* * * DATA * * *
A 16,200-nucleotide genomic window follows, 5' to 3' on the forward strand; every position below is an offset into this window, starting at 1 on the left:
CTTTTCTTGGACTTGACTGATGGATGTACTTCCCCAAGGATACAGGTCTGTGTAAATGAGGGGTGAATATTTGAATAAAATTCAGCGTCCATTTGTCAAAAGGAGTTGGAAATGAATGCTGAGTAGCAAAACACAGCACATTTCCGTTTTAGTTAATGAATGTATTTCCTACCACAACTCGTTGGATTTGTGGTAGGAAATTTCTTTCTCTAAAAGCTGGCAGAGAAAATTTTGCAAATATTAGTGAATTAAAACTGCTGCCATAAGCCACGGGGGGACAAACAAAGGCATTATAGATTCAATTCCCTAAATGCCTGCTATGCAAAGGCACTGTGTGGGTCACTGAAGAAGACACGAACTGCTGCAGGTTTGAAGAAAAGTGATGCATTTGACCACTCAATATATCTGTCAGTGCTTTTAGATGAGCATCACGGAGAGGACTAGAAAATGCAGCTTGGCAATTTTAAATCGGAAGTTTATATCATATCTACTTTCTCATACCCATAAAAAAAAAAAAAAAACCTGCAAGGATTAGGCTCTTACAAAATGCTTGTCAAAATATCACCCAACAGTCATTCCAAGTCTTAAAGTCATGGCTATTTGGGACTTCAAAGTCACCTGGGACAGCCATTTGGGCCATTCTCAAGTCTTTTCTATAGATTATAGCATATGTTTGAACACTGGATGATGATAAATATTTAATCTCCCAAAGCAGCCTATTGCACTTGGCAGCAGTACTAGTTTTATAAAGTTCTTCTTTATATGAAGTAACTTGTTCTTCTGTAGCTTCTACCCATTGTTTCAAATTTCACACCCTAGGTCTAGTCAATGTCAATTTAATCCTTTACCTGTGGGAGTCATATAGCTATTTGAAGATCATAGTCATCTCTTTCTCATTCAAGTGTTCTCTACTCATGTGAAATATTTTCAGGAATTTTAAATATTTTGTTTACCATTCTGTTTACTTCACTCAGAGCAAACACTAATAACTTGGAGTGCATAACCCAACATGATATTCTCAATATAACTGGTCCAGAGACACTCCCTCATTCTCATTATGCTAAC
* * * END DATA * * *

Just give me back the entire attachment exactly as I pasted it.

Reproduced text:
A 16,200-nucleotide genomic window follows, 5' to 3' on the forward strand; every position below is an offset into this window, starting at 1 on the left:
CTTTTCTTGGACTTGACTGATGGATGTACTTCCCCAAGGATACAGGTCTGTGTAAATGAGGGGTGAATATTTGAATAAAATTCAGCGTCCATTTGTCAAAAGGAGTTGGAAATGAATGCTGAGTAGCAAAACACAGCACATTTCCGTTTTAGTTAATGAATGTATTTCCTACCACAACTCGTTGGATTTGTGGTAGGAAATTTCTTTCTCTAAAAGCTGGCAGAGAAAATTTTGCAAATATTAGTGAATTAAAACTGCTGCCATAAGCCACGGGGGGACAAACAAAGGCATTATAGATTCAATTCCCTAAATGCCTGCTATGCAAAGGCACTGTGTGGGTCACTGAAGAAGACACGAACTGCTGCAGGTTTGAAGAAAAGTGATGCATTTGACCACTCAATATATCTGTCAGTGCTTTTAGATGAGCATCACGGAGAGGACTAGAAAATGCAGCTTGGCAATTTTAAATCGGAAGTTTATATCATATCTACTTTCTCATACCCATAAAAAAAAAAAAAAAACCTGCAAGGATTAGGCTCTTACAAAATGCTTGTCAAAATATCACCCAACAGTCATTCCAAGTCTTAAAGTCATGGCTATTTGGGACTTCAAAGTCACCTGGGACAGCCATTTGGGCCATTCTCAAGTCTTTTCTATAGATTATAGCATATGTTTGAACACTGGATGATGATAAATATTTAATCTCCCAAAGCAGCCTATTGCACTTGGCAGCAGTACTAGTTTTATAAAGTTCTTCTTTATATGAAGTAACTTGTTCTTCTGTAGCTTCTACCCATTGTTTCAAATTTCACACCCTAGGTCTAGTCAATGTCAATTTAATCCTTTACCTGTGGGAGTCATATAGCTATTTGAAGATCATAGTCATCTCTTTCTCATTCAAGTGTTCTCTACTCATGTGAAATATTTTCAGGAATTTTAAATATTTTGTTTACCATTCTGTTTACTTCACTCAGAGCAAACACTAATAACTTGGAGTGCATAACCCAACATGATATTCTCAATATAACTGGTCCAGAGACACTCCCTCATTCTCATTATGCTAAC